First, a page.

I live in Kensington, Philadelphia’s most-fashionable place to live for young people. Real estate here is the cheapest in the entire city. It’s loaded full with all the social ills that have given Philadelphia a bad reputation with an added bonus: most of the heroin and opioids consumed in the Delaware Valley are sold within a couple miles of my house.
Why? When all the industry packed up and left, it was easy to re-use this dying section of the city as the regional headquarters for the drug trade.
But even here in a place that for forty years local officials from City Hall did nothing to bring investment back into this place, things are changing for the better.
…is being turned into…
A residential real estate boom came to Philadelphia in 2000 as the suburbs continued to grow. Many newly-minted arrivees take advantage of the cheaper residential property and lower property taxes to live here with the added bonus of conveniences that dense cities have by default.
That growth has made is possible for groups like the New Kensington Community Development Corporation to take on the Orinoka Mills project. This building is located in the heart of the heroin-trade in one of the most dilapidated parts of this city.
Gentrification Is Not A Dirty Word, But It’s Certainly An Overloaded Term
Ten years ago the phenomenon of gentrification was still new to most Philadelphians. Nobody could believe that Point Breeze (or Kensington) would be desirable places to live–or why anyone who has means would want to locate to such neighborhoods and take on the challenges of living in them.
But gentrification did come and the results are visible in both neighborhoods. There’s more commercial interest in Kensington (particularly along Frankford Avenue and Front Street) than ever before. Violent crime rates have steadily decreased in both areas, while property crime has increased. (Gentrification isn’t a cure-all for crime)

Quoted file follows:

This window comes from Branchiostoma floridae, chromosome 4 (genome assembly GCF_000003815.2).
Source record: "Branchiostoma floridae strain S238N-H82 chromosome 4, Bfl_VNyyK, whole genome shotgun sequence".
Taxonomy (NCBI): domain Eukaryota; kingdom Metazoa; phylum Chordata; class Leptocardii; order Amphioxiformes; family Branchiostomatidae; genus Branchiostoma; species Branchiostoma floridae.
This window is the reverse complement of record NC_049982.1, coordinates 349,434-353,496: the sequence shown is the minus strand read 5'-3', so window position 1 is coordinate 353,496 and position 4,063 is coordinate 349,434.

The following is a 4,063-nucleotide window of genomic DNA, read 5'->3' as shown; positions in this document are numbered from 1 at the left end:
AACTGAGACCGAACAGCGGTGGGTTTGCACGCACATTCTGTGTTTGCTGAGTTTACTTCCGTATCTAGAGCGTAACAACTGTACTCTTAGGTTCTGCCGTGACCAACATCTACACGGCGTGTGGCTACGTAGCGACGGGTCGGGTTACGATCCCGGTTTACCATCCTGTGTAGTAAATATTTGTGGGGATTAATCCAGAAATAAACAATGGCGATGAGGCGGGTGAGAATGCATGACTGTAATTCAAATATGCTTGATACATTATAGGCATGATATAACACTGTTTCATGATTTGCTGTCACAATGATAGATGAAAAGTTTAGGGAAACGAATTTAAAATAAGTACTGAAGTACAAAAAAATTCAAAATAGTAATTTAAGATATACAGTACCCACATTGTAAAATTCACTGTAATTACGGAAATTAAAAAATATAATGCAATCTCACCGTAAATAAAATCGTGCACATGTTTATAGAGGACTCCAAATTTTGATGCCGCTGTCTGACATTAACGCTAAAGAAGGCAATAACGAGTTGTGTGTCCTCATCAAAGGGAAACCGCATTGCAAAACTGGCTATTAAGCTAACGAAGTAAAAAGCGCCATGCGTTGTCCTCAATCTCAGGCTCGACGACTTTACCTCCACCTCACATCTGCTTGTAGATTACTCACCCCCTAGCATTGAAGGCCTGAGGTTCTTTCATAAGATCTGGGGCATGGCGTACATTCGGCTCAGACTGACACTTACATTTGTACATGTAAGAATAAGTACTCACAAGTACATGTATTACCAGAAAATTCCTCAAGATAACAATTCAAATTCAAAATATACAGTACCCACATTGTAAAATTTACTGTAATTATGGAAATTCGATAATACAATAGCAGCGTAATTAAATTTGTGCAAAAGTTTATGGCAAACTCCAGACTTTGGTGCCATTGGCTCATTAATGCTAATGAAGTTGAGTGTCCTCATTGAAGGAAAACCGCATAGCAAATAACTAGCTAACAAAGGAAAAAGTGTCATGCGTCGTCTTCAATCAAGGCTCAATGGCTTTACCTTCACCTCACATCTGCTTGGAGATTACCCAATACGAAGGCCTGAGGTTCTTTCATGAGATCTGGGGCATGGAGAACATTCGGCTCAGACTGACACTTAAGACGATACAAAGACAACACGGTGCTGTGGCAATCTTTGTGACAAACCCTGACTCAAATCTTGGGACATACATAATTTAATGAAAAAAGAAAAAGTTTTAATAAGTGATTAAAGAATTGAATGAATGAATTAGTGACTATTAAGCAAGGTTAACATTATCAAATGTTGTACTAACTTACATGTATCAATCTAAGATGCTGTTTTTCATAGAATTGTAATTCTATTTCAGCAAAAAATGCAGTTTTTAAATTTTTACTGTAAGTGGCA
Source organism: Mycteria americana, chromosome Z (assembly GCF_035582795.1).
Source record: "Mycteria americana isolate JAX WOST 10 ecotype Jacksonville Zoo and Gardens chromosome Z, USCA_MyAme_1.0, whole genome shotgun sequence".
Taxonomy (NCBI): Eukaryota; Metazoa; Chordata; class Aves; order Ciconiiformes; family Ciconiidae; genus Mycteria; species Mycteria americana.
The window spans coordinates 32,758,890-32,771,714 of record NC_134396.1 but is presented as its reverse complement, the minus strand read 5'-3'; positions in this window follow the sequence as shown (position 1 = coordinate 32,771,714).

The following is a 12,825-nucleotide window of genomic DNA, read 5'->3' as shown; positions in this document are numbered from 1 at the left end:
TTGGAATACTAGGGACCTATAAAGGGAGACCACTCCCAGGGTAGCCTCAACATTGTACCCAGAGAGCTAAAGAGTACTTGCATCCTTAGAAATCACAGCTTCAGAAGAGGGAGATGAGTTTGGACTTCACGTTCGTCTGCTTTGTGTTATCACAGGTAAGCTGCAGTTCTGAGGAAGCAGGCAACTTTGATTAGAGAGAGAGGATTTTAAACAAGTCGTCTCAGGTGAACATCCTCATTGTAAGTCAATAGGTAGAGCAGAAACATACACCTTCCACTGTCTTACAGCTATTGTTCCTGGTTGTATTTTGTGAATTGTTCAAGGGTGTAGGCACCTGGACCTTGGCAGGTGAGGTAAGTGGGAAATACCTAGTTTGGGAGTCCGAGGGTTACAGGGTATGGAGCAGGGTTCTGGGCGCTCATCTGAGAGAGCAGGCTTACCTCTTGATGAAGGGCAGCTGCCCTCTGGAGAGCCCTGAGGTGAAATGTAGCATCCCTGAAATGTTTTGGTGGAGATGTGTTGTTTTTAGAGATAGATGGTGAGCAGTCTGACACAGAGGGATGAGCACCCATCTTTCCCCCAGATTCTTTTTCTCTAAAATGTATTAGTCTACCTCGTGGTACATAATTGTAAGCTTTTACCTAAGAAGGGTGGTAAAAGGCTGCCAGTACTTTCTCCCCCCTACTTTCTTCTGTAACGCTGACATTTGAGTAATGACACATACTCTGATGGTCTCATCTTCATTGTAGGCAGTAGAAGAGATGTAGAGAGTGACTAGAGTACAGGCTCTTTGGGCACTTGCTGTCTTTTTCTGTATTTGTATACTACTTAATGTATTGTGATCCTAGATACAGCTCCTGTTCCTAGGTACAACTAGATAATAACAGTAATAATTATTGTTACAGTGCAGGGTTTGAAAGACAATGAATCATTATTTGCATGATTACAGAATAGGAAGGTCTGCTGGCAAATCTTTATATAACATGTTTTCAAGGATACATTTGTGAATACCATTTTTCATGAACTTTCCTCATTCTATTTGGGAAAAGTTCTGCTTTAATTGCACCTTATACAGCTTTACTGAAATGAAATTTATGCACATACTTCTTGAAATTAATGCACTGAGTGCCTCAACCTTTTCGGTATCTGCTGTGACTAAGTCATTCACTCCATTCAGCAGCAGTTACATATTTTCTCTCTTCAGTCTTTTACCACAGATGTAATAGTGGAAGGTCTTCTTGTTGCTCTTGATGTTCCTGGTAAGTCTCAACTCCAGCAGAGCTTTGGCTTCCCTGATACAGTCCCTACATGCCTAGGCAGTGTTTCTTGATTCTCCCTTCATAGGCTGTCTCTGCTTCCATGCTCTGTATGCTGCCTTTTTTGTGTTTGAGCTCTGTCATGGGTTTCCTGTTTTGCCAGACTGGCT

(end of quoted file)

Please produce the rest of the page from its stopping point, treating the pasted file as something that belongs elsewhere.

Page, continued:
Most of the gentrification in Philadelphia has occurred organically. That is; private land transactions take place where homebuilders and commercial developers are buying lots that they select and take a risk on them.
Hopefully with enough time more of the highly-skilled labor force living in Philadelphia will reach a critical mass that private employers see Philadelphia as a must-have presence.
In essence, convert disinvestment spirals into virtuous cycles.
Why Local Politics Matters
But there’s a catch: misguided City officials certainly have a big role to play in this process and it’s often their uninformed decision-making that can muck things up. The City owns huge swaths of land, over 13,000 parcels, and the City relies on a kiss-the-ring political process of dealmaking where district City Council members dole that land out.
This immense amount of power with virtually no checks and balances is part of the fabric of corruption in our city and it’s often the fodder for Philadelinquency.
While Philadelinquency is just merely a blog, and I am merely its owner, I’ve been fortunate enough to be a voice to the voiceless and to put reason and logic into the way we think about how we live and govern ourselves locally. Populism with a purpose.